As soon as you know you have fish on start winding don’t allow the fish to take any line at all, as soon as your top swivel breaks the surface place you rod against the hand rails reach over and grab hold of the top swivel /clip with your left hand (if you are r/handed) and lift the rig clear of the water leaving the whole lot OUTSIDE the boat,
the string of fish will now be hanging outside the boat with the lead in the water helping to keep them steady grab a good hold of the top fish and UN hook it carefully and after dropping the fish in a bucket to then move on to the next one keeping hold of the hook above it and so on until all the fish are in the bucket, I find a bucket preferable to a fish box with the mackerel as they are more confined they create less mess,
At all times keep the hooks away from your face, NEVER EVER swing a string of mackerel in over the hand rail on a bent and loaded rod if just one drops off the whole lot will catapult back into the boat with the fish still full of life riving and pulling hooks into somebodies head could be yours, believe me I have seen this done many times by regular anglers who should know better
The procedure I have just given you is the safest method of any, yes you may loose a few fish every time but what the hell there are probably millions under the boat and once a shoal starts to feed they just seem to encourage more fish to join in they often drift with the boat for ages so you can afford to loose a few off in the name of safety.
I prefer to dispatch and gut the fish I intend to keep for the table immediately by holding the fish upside down in my left hand and placing the thumb of my right hand in it’s mouth, I then bend the fishes head back wards very quickly this kills them instantly, undersized fish are simply returned UN harmed, the only sharp bit on a mackerel is a small spike near the vent which you will only feel when drawing your hand from the tail to the head from the under belie and is no real threat,
it’s safer than trying to kill them with a priest they wriggle and rive so much you have more chance of dispatching your hand.
while talking about spikes on fish if you cannot identify your catch ask the skipper before you grab it, some fish can inflict a nasty sting such as weaver fish and gurnards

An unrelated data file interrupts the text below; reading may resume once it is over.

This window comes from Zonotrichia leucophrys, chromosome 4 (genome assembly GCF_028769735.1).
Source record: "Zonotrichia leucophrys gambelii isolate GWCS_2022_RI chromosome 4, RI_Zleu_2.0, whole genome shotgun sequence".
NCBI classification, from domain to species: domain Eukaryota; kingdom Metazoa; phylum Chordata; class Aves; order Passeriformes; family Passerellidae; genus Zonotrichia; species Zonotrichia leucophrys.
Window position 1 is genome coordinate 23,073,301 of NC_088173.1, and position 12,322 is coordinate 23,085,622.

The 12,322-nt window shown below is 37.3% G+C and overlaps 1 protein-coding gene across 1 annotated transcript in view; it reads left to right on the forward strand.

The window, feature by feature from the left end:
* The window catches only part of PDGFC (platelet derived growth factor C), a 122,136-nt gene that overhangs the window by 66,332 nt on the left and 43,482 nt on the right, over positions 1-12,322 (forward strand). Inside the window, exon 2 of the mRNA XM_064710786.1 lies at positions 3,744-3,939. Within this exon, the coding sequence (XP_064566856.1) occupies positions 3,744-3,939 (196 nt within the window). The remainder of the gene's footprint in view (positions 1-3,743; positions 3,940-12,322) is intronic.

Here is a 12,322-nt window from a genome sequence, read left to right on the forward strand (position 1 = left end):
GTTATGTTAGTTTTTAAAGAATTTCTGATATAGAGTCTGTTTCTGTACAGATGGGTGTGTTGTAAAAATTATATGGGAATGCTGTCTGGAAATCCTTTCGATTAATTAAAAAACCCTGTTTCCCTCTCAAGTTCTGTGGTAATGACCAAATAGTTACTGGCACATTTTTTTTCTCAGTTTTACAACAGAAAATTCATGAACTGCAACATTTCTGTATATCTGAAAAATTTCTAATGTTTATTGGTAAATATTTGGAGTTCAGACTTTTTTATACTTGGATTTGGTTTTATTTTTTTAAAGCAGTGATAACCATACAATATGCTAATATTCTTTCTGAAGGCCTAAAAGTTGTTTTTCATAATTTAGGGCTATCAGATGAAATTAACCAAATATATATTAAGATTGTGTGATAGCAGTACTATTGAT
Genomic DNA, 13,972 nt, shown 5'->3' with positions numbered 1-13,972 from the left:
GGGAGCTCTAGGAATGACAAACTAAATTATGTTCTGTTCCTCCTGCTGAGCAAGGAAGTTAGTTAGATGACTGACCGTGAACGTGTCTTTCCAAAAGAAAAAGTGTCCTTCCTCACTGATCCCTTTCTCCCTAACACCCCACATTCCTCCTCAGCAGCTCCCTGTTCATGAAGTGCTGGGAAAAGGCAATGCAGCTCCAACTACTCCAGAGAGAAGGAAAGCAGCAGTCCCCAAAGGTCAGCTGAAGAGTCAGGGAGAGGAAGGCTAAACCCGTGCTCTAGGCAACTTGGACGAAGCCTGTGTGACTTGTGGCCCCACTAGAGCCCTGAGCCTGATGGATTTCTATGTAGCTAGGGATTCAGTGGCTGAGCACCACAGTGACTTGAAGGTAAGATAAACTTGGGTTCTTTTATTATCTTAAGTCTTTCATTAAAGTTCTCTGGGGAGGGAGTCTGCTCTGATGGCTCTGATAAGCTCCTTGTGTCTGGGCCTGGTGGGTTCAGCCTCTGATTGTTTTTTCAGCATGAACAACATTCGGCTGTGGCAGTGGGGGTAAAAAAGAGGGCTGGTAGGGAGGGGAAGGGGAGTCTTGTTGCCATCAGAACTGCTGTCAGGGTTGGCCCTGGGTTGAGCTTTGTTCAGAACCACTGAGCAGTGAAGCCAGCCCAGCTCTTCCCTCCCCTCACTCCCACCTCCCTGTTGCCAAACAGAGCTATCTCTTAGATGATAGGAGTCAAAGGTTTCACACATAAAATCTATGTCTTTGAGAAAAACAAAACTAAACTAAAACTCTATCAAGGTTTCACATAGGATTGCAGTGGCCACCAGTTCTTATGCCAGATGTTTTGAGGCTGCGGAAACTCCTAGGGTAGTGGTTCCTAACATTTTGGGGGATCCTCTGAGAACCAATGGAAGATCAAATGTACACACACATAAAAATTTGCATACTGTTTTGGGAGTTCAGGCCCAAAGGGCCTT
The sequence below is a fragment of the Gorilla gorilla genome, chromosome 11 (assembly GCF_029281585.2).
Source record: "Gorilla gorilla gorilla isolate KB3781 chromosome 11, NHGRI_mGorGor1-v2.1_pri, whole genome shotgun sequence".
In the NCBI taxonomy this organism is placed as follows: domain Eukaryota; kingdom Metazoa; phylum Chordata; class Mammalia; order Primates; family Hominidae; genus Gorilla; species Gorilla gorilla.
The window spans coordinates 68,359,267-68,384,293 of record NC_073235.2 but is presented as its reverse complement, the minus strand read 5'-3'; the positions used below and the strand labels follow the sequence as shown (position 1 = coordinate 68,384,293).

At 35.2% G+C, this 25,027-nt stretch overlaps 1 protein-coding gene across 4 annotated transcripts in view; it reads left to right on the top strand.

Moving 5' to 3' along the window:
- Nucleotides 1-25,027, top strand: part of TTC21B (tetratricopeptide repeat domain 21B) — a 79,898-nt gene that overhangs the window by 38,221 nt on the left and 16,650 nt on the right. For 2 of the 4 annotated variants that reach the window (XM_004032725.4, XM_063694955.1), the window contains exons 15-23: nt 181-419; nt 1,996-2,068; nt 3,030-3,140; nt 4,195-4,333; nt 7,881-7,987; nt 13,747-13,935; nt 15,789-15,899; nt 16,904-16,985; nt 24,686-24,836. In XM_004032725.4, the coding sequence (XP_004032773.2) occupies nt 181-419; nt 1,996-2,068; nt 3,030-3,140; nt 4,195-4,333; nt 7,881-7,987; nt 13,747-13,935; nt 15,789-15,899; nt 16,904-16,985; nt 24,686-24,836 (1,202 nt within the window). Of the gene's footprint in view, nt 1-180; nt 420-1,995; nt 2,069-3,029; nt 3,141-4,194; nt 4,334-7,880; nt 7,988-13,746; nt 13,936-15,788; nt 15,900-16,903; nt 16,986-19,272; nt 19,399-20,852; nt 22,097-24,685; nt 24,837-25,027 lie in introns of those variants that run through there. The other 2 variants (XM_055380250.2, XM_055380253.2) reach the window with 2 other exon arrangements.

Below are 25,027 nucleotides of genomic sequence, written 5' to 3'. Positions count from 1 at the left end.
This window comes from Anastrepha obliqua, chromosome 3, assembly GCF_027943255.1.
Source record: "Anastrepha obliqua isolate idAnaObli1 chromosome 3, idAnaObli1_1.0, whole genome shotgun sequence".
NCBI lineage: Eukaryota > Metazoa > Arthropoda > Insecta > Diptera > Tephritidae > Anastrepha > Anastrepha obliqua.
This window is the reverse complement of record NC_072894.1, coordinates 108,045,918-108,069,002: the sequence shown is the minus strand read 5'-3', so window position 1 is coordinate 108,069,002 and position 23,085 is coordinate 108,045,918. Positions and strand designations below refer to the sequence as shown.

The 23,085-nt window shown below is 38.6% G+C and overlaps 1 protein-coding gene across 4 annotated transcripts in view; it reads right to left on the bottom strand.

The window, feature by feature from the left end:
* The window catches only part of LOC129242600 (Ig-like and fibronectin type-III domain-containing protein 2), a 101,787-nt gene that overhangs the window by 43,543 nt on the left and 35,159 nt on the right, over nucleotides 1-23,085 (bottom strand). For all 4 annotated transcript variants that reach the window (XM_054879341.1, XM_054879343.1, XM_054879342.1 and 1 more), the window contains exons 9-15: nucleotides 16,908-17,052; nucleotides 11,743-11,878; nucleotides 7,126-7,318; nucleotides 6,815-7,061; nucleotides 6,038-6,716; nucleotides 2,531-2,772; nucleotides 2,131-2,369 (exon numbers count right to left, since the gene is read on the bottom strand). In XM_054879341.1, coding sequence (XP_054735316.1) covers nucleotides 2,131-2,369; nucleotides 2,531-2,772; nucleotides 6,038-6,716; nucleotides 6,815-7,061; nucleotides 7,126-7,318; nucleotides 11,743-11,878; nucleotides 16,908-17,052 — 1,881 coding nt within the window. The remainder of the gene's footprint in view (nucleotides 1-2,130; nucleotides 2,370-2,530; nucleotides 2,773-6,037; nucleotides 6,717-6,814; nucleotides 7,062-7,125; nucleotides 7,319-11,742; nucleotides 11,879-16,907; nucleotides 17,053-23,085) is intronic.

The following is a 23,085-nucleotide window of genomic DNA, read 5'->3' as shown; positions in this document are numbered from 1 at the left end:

only take enough fish that you can comfortably eat in a couple of days,
(you will be amazed at the flavour if eaten on the same day) mackerel will not keep for more than that in the fridge and frozen mackerel turns to mush when defrosted unless cooked first, if you must freeze mackerel do so in vacuumed bags so they don’t taint the rest of your food,
My favourite mackerel recipe,
MICK’S MACKERELLAS………… must be freshly caught
Skin and bone 4 mackerel fillets, (after skinning I cut out the lateral line leaving two bone free goujons per fillet) then place the fillets in a bowl add just enough white vinegar to cover, leave in the fridge for 3/4 hours or until the flesh turns pure white, (don’t leave too long or the fillets will fall apart) drain and dry the fish sprinkle with olive oil and coarse sea salt and a little finely chopped garlic, this recipe has never failed to impress and is an excellent summer dish served cold on a crisp salad with fresh buttered bread.
To sum up mackerel fishing from a charter boat is great fun for all the family as long as it’s carried out safely the mackerel can be caught from early July to late October, its especially good fun for youngsters who tire quickly as there is little winding up and down to be done fishing near the surface, I can still remember my first mackerel trip on a boat Ahhhha those were the days,
during 2010 I intend to arrange a farther and sons or daughters day, which will be during the summer and on a Saturday or Sunday, the trip will be around half a day in duration during the mackerel season, I will post more information up soon on my own website keep a look out here www.whitby-sea-fishing.co.uk or better still why not join the RSS feed on my site that way you will be alerted of all my posts
Enjoy your fishing and keep safe Sea Urchin Mick.